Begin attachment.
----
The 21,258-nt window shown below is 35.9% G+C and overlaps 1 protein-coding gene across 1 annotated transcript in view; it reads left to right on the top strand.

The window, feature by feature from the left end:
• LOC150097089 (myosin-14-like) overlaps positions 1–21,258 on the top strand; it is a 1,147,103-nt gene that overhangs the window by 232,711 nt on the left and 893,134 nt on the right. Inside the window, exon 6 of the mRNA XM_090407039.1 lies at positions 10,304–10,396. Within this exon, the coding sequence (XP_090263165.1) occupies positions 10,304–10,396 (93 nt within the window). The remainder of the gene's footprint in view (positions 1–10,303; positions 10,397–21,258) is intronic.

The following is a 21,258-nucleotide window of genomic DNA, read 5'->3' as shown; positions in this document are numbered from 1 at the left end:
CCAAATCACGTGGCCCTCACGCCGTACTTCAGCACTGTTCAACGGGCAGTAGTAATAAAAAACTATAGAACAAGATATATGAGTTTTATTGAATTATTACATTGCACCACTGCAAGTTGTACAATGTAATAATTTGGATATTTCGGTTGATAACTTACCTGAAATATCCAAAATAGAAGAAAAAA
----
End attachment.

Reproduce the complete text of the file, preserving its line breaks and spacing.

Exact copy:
The 21,258-nt window shown below is 35.9% G+C and overlaps 1 protein-coding gene across 1 annotated transcript in view; it reads left to right on the top strand.

The window, feature by feature from the left end:
• LOC150097089 (myosin-14-like) overlaps positions 1–21,258 on the top strand; it is a 1,147,103-nt gene that overhangs the window by 232,711 nt on the left and 893,134 nt on the right. Inside the window, exon 6 of the mRNA XM_090407039.1 lies at positions 10,304–10,396. Within this exon, the coding sequence (XP_090263165.1) occupies positions 10,304–10,396 (93 nt within the window). The remainder of the gene's footprint in view (positions 1–10,303; positions 10,397–21,258) is intronic.

The following is a 21,258-nucleotide window of genomic DNA, read 5'->3' as shown; positions in this document are numbered from 1 at the left end:
CCAAATCACGTGGCCCTCACGCCGTACTTCAGCACTGTTCAACGGGCAGTAGTAATAAAAAACTATAGAACAAGATATATGAGTTTTATTGAATTATTACATTGCACCACTGCAAGTTGTACAATGTAATAATTTGGATATTTCGGTTGATAACTTACCTGAAATATCCAAAATAGAAGAAAAAA